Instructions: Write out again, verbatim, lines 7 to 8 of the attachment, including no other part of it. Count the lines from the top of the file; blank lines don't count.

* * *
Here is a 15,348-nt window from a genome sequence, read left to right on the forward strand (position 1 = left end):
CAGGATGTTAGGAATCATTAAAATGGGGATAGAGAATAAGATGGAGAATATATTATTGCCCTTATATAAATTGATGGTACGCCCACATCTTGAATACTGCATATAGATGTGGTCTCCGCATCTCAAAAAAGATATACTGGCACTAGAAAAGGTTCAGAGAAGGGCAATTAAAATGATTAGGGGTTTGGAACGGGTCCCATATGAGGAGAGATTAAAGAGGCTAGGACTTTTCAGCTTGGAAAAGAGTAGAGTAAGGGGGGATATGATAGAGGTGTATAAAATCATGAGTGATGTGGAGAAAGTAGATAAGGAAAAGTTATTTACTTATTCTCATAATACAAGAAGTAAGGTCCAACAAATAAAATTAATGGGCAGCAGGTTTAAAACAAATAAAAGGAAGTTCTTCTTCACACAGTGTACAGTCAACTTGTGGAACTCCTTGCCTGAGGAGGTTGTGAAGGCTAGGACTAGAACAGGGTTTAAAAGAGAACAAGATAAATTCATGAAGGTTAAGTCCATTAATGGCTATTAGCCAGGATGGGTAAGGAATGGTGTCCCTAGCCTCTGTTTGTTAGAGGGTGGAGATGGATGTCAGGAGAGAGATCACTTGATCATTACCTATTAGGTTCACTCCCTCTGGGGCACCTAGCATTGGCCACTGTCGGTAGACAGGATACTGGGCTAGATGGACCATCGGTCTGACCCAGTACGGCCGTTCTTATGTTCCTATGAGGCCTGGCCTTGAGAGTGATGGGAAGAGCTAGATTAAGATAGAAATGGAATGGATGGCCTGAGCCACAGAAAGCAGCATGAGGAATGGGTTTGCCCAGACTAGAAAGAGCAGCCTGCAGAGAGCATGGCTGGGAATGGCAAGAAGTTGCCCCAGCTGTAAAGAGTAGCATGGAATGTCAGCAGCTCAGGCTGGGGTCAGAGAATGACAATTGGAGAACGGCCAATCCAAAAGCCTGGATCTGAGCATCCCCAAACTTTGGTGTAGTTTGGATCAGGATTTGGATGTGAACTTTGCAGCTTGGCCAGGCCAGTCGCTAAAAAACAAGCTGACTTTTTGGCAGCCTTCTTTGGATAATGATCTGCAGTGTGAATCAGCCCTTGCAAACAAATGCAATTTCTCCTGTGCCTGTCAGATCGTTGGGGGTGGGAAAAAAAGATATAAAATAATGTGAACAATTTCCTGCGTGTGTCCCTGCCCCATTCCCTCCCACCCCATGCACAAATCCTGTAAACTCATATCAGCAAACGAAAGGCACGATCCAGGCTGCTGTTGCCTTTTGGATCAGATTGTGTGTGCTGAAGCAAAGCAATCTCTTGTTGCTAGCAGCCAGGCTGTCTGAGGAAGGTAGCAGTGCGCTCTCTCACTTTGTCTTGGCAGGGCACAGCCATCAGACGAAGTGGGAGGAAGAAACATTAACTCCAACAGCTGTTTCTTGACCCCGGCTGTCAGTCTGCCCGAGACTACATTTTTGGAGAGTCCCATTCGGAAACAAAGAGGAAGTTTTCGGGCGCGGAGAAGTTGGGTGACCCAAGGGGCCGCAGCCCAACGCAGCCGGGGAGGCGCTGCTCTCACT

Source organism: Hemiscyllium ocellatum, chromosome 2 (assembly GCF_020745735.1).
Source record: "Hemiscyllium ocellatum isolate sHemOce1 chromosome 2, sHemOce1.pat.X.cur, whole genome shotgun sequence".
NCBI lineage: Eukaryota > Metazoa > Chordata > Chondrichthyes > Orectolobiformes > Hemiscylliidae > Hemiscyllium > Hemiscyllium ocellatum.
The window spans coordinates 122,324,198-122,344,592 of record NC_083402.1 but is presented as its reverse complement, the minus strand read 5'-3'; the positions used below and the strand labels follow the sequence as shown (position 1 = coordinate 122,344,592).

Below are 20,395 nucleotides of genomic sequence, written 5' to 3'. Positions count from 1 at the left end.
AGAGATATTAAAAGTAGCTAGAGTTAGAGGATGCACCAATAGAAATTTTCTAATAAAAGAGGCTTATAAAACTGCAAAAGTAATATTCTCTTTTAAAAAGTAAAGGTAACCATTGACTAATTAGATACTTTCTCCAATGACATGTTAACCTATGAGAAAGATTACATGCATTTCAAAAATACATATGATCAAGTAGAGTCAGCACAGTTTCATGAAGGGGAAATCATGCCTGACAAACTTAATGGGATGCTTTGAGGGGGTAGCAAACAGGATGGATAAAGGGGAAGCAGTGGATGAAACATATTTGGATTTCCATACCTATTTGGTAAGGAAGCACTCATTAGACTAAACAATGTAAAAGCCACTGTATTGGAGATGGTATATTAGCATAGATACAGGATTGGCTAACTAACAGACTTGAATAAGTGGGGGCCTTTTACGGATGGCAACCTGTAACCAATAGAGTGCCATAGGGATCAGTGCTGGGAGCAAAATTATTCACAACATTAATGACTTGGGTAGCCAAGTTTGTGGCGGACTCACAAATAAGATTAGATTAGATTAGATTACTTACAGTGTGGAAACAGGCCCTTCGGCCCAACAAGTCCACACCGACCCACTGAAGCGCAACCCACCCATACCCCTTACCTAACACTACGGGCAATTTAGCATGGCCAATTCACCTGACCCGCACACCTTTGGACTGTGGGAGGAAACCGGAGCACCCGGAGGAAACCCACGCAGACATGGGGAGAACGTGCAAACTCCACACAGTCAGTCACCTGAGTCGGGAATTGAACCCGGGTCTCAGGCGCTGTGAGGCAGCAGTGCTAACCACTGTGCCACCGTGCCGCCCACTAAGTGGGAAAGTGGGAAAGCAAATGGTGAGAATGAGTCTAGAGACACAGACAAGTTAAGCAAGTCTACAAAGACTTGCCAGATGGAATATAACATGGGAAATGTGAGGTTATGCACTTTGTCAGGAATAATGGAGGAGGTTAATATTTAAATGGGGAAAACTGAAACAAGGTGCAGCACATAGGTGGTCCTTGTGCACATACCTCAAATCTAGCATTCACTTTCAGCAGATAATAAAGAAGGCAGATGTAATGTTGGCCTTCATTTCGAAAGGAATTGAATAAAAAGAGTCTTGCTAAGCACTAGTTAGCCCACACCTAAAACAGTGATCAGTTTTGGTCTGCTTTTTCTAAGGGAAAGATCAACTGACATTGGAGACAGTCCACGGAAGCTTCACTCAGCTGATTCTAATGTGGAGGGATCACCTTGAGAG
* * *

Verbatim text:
Below are 20,395 nucleotides of genomic sequence, written 5' to 3'. Positions count from 1 at the left end.
AGAGATATTAAAAGTAGCTAGAGTTAGAGGATGCACCAATAGAAATTTTCTAATAAAAGAGGCTTATAAAACTGCAAAAGTAATATTCTCTTTTAAAAAGTAAAGGTAACCATTGACTAATTAGATACTTTCTCCAATGACATGTTAACCTATGAGAAAGATTACATGCATTTCAAAAATACATATGATCAAGTAGAGTCAGCACAGTTTCATGAAGGGGAAATCATGCCTGACAAACTTAATGGGATGCTTTGAGGGGGTAGCAAACAGGATGGATAAAGGGGAAGCAGTGGATGAAACATATTTGGATTTCCATACCTATTTGGTAAGGAAGCACTCATTAGACTAAACAATGTAAAAGCCACTGTATTGGAGATGGTATATTAGCATAGATACAGGATTGGCTAACTAACAGACTTGAATAAGTGGGGGCCTTTTACGGATGGCAACCTGTAACCAATAGAGTGCCATAGGGATCAGTGCTGGGAGCAAAATTATTCACAACATTAATGACTTGGGTAGCCAAGTTTGTGGCGGACTCACAAATAAGATTAGATTAGATTAGATTACTTACAGTGTGGAAACAGGCCCTTCGGCCCAACAAGTCCACACCGACCCACTGAAGCGCAACCCACCCATACCCCTTACCTAACACTACGGGCAATTTAGCATGGCCAATTCACCTGACCCGCACACCTTTGGACTGTGGGAGGAAACCGGAGCACCCGGAGGAAACCCACGCAGACATGGGGAGAACGTGCAAACTCCACACAGTCAGTCACCTGAGTCGGGAATTGAACCCGGGTCTCAGGCGCTGTGAGGCAGCAGTGCTAACCACTGTGCCACCGTGCCGCCCACTAAGTGGGAAAGTGGGAAAGCAAATGGTGAGAATGAGTCTAGAGACACAGACAAGTTAAGCAAGTCTACAAAGACTTGCCAGATGGAATATAACATGGGAAATGTGAGGTTATGCACTTTGTCAGGAATAATGGAGGAGGTTAATATTTAAATGGGGAAAACTGAAACAAGGTGCAGCACATAGGTGGTCCTTGTGCACATACCTCAAATCTAGCATTCACTTTCAGCAGATAATAAAGAAGGCAGATGTAATGTTGGCCTTCATTTCGAAAGGAATTGAATAAAAAGAGTCTTGCTAAGCACTAGTTAGCCCACACCTAAAACAGTGATCAGTTTTGGTCTGCTTTTTCTAAGGGAAAGATCAACTGACATTGGAGACAGTCCACGGAAGCTTCACTCAGCTGATTCTAATGTGGAGGGATCACCTTGAGAG